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Trimming piccs

Does anyone have any information on any consequences of trimming piccs above the graduated openings?   If a patient has a triple lumen and is getting incompatiple meds through each lumen and all lumens exit the picc at the same point, what happens if placed correctly in the SVC?  We are considering going to all 55cm and trimming to save space and I want to be sure we won't be opening ourselves up to problems as a result.

Thank You

Diane Suter, RN


 This has been discussed

 This has been discussed extensively on this forum and you can find those posts by searching in the box in the upper right corner. Trimming has been shown to produced jagged edges and extra small pieces hanging off the catheter, but has not been correlated to specific clinical outcomes. Lynn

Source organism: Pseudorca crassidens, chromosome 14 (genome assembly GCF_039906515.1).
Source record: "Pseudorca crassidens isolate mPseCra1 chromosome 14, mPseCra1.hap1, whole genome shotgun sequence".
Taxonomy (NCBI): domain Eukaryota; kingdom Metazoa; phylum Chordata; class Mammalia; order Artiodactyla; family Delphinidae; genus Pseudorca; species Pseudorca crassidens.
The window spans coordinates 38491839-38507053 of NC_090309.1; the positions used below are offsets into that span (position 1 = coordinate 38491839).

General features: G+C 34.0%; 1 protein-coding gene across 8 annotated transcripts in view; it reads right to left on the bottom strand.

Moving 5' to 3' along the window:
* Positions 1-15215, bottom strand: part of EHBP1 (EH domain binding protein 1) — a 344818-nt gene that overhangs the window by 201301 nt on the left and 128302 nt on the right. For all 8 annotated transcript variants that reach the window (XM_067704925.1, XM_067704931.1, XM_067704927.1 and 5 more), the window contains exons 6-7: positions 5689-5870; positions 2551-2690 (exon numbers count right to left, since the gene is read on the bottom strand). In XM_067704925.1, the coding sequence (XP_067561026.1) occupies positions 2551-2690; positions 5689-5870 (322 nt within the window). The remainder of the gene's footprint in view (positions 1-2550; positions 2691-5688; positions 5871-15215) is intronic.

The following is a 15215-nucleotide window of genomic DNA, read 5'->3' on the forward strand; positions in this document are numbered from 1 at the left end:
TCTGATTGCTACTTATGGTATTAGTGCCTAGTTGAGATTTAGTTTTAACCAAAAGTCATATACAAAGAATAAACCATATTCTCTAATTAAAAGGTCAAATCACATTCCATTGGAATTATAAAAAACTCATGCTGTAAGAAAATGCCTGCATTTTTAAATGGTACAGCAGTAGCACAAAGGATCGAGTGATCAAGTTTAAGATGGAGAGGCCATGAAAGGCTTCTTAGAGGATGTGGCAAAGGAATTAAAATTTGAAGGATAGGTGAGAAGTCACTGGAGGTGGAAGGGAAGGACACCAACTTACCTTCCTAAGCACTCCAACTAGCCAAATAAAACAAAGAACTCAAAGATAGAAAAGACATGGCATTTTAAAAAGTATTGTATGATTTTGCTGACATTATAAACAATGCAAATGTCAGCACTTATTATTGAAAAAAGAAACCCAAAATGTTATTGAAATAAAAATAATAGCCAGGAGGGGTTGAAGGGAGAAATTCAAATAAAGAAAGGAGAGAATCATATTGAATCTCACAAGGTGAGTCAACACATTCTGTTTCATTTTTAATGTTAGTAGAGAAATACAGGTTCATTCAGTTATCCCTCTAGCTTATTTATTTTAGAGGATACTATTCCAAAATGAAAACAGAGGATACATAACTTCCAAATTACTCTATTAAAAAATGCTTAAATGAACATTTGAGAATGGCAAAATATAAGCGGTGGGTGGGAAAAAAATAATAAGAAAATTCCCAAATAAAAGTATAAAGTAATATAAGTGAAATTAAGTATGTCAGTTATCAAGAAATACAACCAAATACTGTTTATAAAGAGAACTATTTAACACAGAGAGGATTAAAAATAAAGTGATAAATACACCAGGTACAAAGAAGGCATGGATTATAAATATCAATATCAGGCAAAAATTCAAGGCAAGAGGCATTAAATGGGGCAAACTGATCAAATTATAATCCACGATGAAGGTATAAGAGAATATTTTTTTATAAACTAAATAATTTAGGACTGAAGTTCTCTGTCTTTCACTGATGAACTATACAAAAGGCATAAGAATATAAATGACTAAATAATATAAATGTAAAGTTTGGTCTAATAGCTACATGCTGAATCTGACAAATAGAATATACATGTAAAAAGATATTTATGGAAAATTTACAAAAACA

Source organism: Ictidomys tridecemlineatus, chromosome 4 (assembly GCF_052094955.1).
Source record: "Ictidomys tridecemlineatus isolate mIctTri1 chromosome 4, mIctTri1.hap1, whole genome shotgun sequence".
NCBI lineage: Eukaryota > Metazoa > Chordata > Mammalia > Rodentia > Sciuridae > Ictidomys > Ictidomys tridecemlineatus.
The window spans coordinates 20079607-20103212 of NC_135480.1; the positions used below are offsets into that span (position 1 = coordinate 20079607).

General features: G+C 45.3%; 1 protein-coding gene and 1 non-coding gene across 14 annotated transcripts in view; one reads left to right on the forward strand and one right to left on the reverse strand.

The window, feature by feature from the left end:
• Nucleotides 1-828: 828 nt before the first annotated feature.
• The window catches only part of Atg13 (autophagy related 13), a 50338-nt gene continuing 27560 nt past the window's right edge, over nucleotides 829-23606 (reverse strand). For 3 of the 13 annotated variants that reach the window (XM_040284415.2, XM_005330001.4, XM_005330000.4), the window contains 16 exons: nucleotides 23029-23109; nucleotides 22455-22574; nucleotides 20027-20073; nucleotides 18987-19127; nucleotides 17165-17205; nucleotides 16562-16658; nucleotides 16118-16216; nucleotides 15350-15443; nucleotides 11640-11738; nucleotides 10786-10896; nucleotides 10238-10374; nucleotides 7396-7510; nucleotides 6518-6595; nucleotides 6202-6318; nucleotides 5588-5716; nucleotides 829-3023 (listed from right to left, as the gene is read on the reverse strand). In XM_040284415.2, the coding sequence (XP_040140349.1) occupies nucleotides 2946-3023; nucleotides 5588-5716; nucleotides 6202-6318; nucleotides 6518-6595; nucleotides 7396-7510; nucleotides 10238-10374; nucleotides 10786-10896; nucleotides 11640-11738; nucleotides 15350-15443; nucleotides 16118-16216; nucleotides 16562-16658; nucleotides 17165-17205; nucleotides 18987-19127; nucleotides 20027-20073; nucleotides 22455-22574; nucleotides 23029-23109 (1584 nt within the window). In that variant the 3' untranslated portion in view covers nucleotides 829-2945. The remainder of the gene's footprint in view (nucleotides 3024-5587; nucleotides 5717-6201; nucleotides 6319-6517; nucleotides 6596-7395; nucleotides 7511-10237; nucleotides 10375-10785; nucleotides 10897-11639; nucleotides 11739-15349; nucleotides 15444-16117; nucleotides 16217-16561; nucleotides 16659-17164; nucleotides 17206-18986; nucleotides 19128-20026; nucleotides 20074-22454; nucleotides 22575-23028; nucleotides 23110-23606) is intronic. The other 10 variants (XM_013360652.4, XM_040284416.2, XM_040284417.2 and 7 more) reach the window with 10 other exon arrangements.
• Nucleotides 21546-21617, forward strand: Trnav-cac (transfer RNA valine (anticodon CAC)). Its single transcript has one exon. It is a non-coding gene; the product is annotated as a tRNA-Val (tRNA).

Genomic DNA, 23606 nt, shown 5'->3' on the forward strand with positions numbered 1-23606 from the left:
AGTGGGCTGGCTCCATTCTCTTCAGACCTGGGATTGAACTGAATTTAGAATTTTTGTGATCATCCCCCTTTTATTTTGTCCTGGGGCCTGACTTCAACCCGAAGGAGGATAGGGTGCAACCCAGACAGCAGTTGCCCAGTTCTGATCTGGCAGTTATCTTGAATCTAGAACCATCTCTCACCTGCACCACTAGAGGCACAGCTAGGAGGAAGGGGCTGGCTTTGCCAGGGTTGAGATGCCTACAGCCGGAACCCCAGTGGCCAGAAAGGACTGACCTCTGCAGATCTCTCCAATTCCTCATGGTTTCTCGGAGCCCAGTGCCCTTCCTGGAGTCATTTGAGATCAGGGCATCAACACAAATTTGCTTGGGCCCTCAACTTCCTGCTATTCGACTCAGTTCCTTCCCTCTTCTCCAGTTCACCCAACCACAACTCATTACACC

Lynn Hadaway, M.Ed., RN, BC, CRNI

Lynn Hadaway Associates, Inc.

126 Main Street, PO Box 10

Milner, GA 30257


Office Phone 770-358-7861


the following study you can obtain from JVIR discusses the safety of trimming and incompatibles


Cumulative Experience with 1,273 Peripherally Inserted Central Catheters at a Single Institution’ 

JVII1 1996; 7:5-43

The only study that I know of

The only study that I know of looking specifically at infusion of incompatibles is Collins and Lutz, Heart and Lung 1991;20:271-7 In vitro study of simultaneous infusion of incompatible meds in multilumen catheters.  It is from National Institutes of Health and is an eye opener.  This article compares trimmed multilumen catheters (adjacent exit ports) with those exit ports that are staggered.  To address your specific question about the blood flow in the the very tip of a catheter that has been trimmed, the medications all exit the catheter at the same time, thus mixing.  Yes, there is 2000 ml/minute of blood in the SVC, but when the meds exit the tips, they mix at the very tip.   Collins demonstrates this very nicely. 

I am also aware of two additional article that address catheter with staggered exit ports in peripheral veins...Jamovich and Champolini, late 1980's or 1990 or so.   





Cheryl Kelley RN BSN, VA-BC

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